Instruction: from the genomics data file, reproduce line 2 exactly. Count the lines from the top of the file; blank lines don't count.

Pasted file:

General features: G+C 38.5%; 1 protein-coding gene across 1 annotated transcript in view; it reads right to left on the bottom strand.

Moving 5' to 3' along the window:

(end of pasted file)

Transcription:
Moving 5' to 3' along the window: